Maghrib prayer

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The Maghrib prayer (Arabic: صلاة المغربṣalāt al-maġrib, '"West prayer"), prayed just after sunset, is the fourth of five obligatory daily prayers (salat) performed by practicing Muslims.[1]

The formal daily prayers of Islam comprise different numbers of units, called rakat.[1]

The Maghrib prayer has three obligatory (fard) rak'at and two recommended sunnah and two non-obligatory nafls. The first two fard rak'ats are prayed aloud by the Imam in congregation (the person who misses the congregation and is offering prayer alone is not bound to speak the first two rak'ats aloud), and the third is prayed silently.[1]

To be considered valid salat, the formal daily prayers must each be performed within their own prescribed time period. People with a legitimate reason have a longer period during which their prayers will be valid.[2]

Name variations[edit]

Region/country Language Main
Arab World Arabic صلاة المغرب (Ṣalāh al-Maghrib)
Afghanistan, Iran, Tajikistan Persian نماز مغرب
Afghanistan Pashto مګبیبی دعا
Pakistan, India Urdu نماز مغرب (Maghrib namaaz)
Turkey Turkish Akşam namazı
Azerbaijan Azeri Şam namazı
Albania, Kosovo Albanian Namazi i akshamit, Namaz i mbrëmjes
Balkans Serbo-Croatian, Bosnian Akšam-namaz
Bengal Bengali মাগরিব (Magrib, mugrib)
Greater Somalia Somali Salaada Magrib
Indonesia Bahasa Indonesia, Basa Sunda Salat magrib
Malaysia Bahasa Melayu Solat maghrib
Uzbekistan Uzbek Shom namozi
Iraqi Kurdistan Sorani نوێژی مەغریب

Sunni tradition[edit]

Time begins

  • When the sun has completely set beneath the horizon; immediately after the Asr prayer period ends.[1]

Time ends

  • Most other scholarly opinions hold that the time for Maghrib prayer ends when the time for Isha'a salat begins. There is disagreement amongst Sunni scholars as to when that occurs. According to the Hanafi school, Isha'a begins when complete darkness has arrived and the yellow twilight in the sky has disappeared.
  • According to a minority opinion in the Maliki school, the prescribed time for Maghrib prayer ends when the red thread has disappeared from the sky. In another opinion of the Shafi'i school, the disappearance of the red thread marks the end of the Period of Necessity. These times can be approximated by using the sun as a measure. When the sun has descended 12 degrees below the horizon, it is approximately equivalent to the disappearance of the red from the sky. For approximating when complete darkness begins, i.e. the disappearance of the white thread from the sky, some astronomers argue that it occurs when the sun has descended 15 degrees below the horizon while others use the safer number of 18 degrees.[3] [4]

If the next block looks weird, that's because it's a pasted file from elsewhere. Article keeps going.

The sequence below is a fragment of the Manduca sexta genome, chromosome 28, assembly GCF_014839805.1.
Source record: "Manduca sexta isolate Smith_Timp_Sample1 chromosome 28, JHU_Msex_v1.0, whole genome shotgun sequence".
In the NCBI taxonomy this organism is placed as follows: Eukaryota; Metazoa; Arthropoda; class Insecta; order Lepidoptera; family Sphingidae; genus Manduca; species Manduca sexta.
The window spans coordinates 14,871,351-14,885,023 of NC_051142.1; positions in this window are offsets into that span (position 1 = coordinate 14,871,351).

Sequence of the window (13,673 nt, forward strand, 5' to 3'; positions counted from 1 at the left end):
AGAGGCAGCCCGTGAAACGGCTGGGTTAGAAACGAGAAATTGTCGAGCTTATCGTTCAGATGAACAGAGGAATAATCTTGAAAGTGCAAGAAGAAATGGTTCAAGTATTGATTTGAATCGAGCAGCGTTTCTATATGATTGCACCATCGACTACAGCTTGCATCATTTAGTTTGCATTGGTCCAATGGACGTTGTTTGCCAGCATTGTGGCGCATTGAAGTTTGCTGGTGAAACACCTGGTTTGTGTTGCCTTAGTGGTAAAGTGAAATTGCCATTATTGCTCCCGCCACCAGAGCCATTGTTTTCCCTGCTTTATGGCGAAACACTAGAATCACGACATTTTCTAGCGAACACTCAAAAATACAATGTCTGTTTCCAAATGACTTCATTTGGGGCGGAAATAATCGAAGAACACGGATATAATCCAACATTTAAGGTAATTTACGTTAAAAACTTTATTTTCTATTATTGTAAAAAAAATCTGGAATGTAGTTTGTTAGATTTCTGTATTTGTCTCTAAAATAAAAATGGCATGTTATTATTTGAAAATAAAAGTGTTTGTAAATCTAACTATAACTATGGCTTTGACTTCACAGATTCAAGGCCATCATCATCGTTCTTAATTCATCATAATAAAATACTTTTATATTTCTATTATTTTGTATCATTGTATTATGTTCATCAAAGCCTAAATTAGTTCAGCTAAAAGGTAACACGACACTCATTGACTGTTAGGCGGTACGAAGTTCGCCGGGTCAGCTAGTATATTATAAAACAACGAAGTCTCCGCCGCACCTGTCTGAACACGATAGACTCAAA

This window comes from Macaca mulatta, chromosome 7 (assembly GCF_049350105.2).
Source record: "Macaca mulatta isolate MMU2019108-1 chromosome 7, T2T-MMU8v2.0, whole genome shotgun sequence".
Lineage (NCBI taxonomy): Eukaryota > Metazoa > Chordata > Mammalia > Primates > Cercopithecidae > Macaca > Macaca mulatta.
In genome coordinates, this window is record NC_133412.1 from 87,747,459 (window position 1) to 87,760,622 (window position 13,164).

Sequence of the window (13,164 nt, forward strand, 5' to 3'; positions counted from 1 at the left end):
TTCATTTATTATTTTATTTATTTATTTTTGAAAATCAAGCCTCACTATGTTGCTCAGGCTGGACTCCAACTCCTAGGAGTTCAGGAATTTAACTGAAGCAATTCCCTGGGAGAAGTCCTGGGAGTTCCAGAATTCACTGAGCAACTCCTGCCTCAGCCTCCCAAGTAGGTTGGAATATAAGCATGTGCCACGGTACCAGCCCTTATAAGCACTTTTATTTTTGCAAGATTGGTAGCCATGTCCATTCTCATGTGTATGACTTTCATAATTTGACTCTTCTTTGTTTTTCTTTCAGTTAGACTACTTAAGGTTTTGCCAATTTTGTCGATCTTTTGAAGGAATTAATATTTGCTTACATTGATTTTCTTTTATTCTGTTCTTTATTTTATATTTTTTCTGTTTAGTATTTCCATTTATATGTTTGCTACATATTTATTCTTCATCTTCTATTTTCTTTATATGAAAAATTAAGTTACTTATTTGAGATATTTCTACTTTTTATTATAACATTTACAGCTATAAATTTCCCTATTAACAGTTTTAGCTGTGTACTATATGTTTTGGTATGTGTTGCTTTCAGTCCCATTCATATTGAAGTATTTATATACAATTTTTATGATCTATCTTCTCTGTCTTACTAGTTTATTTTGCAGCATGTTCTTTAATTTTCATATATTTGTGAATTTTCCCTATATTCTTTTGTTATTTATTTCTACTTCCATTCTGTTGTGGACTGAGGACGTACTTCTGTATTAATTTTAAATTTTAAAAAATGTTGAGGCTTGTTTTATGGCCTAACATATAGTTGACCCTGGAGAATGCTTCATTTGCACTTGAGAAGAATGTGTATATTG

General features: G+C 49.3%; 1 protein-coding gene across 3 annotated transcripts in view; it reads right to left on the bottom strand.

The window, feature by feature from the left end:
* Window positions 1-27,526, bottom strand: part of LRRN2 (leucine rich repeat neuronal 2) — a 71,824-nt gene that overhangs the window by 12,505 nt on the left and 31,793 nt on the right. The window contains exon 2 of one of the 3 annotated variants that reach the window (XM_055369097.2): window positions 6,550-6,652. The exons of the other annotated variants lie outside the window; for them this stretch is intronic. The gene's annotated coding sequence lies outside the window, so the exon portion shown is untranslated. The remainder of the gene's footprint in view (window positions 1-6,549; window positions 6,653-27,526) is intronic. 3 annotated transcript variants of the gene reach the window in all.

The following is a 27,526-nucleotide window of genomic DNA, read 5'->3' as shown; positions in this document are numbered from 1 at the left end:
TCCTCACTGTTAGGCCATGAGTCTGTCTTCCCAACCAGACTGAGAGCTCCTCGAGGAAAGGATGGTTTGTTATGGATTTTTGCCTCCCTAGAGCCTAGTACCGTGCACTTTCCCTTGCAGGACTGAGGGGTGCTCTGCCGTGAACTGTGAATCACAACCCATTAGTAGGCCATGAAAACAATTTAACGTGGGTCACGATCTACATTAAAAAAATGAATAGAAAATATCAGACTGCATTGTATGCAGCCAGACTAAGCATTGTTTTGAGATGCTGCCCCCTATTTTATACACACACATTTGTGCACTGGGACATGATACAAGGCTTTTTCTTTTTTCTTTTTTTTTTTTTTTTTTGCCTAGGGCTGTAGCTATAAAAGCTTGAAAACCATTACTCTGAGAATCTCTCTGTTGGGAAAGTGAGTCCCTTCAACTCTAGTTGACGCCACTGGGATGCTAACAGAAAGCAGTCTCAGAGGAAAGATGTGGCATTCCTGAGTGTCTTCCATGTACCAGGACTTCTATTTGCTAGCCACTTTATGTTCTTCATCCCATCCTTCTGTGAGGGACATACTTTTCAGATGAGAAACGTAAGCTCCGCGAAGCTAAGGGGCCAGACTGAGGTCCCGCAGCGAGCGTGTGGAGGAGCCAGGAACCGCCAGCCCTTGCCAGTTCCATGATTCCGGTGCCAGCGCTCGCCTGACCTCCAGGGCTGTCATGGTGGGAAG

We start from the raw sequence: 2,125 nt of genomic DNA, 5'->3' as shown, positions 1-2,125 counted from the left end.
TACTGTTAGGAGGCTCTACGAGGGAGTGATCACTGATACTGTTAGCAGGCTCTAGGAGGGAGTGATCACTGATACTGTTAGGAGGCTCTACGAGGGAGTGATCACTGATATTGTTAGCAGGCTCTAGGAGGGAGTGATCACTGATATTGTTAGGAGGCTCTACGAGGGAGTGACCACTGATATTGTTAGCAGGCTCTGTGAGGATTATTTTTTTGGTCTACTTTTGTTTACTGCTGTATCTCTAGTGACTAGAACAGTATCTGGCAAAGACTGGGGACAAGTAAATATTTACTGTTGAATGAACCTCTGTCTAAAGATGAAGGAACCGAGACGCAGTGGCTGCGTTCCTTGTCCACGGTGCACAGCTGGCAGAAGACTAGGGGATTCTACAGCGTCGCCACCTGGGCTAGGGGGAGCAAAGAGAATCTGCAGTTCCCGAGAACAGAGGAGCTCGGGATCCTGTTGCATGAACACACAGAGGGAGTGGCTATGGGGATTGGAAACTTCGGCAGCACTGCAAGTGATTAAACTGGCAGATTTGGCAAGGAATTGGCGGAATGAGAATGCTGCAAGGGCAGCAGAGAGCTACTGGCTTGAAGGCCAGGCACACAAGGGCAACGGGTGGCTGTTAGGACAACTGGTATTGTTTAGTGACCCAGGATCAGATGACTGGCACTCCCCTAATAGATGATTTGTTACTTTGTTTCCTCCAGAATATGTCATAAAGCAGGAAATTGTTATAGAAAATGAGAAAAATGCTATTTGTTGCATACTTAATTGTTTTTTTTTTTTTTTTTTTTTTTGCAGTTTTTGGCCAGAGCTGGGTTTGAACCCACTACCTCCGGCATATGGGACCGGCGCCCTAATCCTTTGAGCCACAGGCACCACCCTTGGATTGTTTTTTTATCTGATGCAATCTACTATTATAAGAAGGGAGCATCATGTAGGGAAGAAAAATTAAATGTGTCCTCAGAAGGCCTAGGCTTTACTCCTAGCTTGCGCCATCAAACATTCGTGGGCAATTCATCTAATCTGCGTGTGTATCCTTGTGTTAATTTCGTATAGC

Shia tradition[edit]

The redness of the eastern sky - that persists in the east for some time after sunset - disappears from the eastern half of the sky, and thus from above one's head when one looks vertically upwards in the sky.[1]

Time ends

  • At midnight. The end of its time is after approximately eleven-and-a-quarter hours have passed from the legal noontime. This is for when one is under normal circumstances. However, in the case of one who was asleep, or forgot to perform the prayer or was coerced by extraordinary circumstances or factors beyond his control or in the case of woman whose prayer was delayed due to menstruation, the end of the Maghrib prayer time is Fajr.

Despite the relatively long period in which valid prayers can be recited, it is considered important to recite the prayer as soon as the time begins.

Shia doctrine permits the mid-day and afternoon and evening and night prayers to be prayed in succession, i.e. Zuhr can be followed by Asr once the mid-day prayer has been recited and sufficient time has passed, and Maghrib can be followed by Isha'a once the evening prayer has been recited and sufficient time has passed.

See also[edit]

References[edit]

  1. ^ a b c d e A guide to Maghrib prayer, qul.org website, Retrieved 14 May 2017
  2. ^ Significance of Offering the Isha and Maghrib Prayers and their Benefits, QuranReading website, Published 29 January 2015, Retrieved 14 May 2017
  3. ^ Ibn Rushd. Bidayat al-Mujtahid wa an-niyahata al Muqtasid. ISBN 1873938136.
  4. ^ Chart of Prayer Times for anywhere in the world available on IslamicFinder website, Retrieved 14 May 2017

External links[edit]